VMware: Repairing orphaned ESX snapshots

Update: Consolidate Snapshots

Snapshots created via API (NetApp SMVI, Equallogic’s Auto-Snapshot Manager/VMware Edition, VMware VCB or VDR) occasionally get stuck. If you find an orphaned snapshot (ie – it is not listed in the snapshot manager but you can’t change the size of a vmdk / the provisioned size grayed out, or you happen to notice a -delta file where there shouldn’t be one or your scheduled monitoring tasks report an issue (you do run scheduled monitoring tasks don’t you?)) here are some potential fixes.

VMware hard drives are stored as two files, a “name”.vmdk descriptor text file and a “name”-flat.vmdk binary (or “name”-delta.vmdk for snapshots) which holds the actual blocks.

When you take a snapshot of a hard drive a new set of files are created. The new file holds any new or changed blocks and the old descriptor file is updated

No Snapshot

Before a snapshot is created, the VM configuration file (“name”.vmx) contains (among many other things) a line referencing the hard drive descriptor file:

ide0:0.fileName = “KyleA.vmdk”

At this point the “name”.vmsd is essentially blank

The original “name”.vmdk hard drive descriptor file contains (among other things) two lines referencing the ID of the drive (note the ID is unique only for snapshots – all master disks are fffffffe) as well as a line referencing the binary “-flat” file for this drive.
# Extent description
RW 41943040 VMFS “KyleA-flat.vmdk”

One snapshot
When a snapshot is taken, the configuration file (“name”.vmx) gets updated with the name of the current snapshot

ide0:0.fileName = “KyleA-000001.vmdk”

The snapshot descriptor file gets updated with (among other things) the name of the associated .vmsn file which includes the state of RAM, CPU and VMX.

snapshot0.filename = “KyleA-Snapshot2.vmsn”

The original “name”.vmdk is left unchanged (see above)

A snapshot binary is created as “name”-000001-delta.vmdk (note the name change from “-flat”)
The descriptor file “name”-000001.vmdk is created with a line referencing the “delta” binary file plus a new ID. The important item is the reference to the parentCID and parentFileNameHint, both referencing the master vmdk descriptor.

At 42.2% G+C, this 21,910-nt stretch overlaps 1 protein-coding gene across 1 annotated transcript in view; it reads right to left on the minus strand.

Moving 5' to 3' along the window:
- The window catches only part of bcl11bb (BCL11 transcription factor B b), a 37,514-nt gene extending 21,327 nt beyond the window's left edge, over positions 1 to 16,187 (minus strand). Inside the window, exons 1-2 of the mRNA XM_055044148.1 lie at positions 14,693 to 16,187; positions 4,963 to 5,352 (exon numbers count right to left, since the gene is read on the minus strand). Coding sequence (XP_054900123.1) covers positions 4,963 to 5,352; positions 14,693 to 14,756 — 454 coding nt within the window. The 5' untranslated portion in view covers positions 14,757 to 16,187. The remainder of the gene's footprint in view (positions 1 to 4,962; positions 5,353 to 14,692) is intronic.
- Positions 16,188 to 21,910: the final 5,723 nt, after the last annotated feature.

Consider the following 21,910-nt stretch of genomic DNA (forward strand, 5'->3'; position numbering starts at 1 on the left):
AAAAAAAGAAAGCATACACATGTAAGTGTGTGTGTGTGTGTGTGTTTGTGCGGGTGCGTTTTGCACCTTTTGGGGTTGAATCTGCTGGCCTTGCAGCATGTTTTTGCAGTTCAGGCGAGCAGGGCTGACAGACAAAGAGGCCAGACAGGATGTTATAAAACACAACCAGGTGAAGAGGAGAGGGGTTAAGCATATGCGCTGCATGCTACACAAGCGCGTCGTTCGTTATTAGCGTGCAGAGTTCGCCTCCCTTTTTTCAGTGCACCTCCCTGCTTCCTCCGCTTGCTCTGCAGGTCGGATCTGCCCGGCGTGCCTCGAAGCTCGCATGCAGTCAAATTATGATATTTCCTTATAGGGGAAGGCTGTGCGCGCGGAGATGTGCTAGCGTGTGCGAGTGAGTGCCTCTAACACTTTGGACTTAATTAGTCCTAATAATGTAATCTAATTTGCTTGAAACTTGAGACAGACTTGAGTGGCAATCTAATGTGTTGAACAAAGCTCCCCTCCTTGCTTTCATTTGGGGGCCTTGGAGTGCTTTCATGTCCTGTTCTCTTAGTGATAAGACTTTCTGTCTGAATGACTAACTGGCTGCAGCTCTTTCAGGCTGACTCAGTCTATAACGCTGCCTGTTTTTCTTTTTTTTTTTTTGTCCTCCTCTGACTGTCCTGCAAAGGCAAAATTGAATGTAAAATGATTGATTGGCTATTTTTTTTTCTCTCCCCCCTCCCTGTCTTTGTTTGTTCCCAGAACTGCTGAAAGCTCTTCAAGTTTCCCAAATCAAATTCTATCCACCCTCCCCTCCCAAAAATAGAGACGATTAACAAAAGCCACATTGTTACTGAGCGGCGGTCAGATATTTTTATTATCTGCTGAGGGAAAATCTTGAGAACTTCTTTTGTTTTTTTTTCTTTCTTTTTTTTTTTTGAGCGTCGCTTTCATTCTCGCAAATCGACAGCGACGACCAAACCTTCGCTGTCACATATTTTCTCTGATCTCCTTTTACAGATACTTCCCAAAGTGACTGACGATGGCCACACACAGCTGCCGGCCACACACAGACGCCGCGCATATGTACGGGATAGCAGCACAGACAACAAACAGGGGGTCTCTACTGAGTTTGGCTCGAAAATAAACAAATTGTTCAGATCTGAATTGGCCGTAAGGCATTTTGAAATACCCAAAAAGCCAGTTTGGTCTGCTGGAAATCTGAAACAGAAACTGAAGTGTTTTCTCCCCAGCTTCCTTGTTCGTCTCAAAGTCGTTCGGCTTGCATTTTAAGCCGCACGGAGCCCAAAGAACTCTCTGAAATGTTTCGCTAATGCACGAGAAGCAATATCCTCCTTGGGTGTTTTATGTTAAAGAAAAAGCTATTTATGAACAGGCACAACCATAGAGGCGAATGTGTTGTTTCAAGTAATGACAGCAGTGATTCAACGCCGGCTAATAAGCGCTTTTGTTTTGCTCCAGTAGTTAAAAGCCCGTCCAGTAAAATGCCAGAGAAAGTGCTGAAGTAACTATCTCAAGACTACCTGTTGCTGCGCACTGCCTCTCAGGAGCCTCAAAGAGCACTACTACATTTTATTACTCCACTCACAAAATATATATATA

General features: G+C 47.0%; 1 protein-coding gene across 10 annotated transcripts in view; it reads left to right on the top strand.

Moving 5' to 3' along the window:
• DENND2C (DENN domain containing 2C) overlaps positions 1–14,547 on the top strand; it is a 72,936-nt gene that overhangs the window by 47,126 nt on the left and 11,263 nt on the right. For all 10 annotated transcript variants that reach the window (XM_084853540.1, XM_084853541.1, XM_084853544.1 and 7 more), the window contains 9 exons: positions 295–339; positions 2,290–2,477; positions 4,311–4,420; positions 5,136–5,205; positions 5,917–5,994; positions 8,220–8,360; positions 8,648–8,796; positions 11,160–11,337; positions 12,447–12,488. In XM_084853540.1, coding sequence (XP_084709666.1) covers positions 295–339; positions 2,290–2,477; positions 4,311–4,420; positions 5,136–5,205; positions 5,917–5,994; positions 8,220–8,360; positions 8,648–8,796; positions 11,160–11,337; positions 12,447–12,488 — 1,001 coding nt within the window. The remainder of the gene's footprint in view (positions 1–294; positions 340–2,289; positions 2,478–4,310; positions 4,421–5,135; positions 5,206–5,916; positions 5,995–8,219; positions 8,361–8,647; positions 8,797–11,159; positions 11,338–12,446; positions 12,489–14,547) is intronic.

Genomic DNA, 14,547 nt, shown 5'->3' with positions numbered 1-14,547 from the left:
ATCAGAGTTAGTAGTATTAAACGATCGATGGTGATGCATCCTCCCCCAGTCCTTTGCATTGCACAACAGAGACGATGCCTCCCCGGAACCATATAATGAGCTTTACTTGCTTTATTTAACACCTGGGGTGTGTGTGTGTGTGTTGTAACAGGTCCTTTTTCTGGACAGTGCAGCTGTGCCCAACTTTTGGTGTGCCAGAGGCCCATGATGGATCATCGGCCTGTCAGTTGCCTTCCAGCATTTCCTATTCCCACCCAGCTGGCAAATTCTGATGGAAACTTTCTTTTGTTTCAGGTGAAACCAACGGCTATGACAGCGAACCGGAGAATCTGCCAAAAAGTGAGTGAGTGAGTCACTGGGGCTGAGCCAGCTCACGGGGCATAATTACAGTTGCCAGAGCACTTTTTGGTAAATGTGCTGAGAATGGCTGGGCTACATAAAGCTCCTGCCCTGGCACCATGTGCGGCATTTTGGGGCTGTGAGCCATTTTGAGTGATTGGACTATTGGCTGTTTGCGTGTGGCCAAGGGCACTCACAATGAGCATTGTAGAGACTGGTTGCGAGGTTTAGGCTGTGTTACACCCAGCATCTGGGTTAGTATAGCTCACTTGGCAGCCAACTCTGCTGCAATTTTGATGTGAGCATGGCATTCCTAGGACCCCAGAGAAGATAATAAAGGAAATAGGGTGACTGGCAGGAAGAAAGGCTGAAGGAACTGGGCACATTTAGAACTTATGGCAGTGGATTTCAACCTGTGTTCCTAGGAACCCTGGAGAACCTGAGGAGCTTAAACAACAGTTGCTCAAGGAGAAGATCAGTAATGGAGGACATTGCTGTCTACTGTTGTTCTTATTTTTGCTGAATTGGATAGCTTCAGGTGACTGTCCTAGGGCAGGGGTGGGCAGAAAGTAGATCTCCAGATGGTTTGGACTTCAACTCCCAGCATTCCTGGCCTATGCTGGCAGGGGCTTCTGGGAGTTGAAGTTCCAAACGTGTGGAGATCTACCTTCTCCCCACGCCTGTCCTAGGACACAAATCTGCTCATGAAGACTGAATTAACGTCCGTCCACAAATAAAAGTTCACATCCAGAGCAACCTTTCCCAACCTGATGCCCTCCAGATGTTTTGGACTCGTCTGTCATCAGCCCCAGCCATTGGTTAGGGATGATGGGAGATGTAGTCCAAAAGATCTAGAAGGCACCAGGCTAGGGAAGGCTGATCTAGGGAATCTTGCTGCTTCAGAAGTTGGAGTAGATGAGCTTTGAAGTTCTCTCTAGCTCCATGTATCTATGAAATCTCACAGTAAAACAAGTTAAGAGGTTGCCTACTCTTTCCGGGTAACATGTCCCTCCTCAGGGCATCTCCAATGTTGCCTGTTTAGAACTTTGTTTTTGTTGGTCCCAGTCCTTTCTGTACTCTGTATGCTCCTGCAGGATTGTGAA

Snap descriptor .vmdk:
# Extent description
RW 41943040 VMFSSPARSE “KyleA-000001-delta.vmdk”

The end result is the .vmx points to the descriptor file of the VMDK to be written to. If that is a snapshot then it in turn references the next file “up” the snapshot tree.

When a snapshot is committed (ie deleted when it is currently being written to or is directly up the tree from the current running state), the blocks in the -delta are committed to the -delta or -flat it calls “parent” and the descriptor and -delta are deleted. If there is a snap below it, that snap is updated to reference the deleted snapshot’s parent as parent.

If you start with VMX->snap3->snap2->snap1->flat
then delete snap2  (assuming snap3 is the current binary)
you end up with VMX->snap3->snap1->flat

Normally you don’t have to worry about the details, however you occasionally run into issues where snapshots can’t be removed.

Removing “hidden” snapshots
Method 1:

Use the GUI to make a snapshot, then use the Snapshot Manager to “Delete All”

Method 1a:
Power off the VM
Use the GUI to make a snapshot, then use the Snapshot Manager to “Delete All”

Method 2:
Connect to the ESX server with an SSH utility like putty
open each “name”.vmdk descriptor files and look for the line
ddb.deletable = “false” (see a walk-through on this below)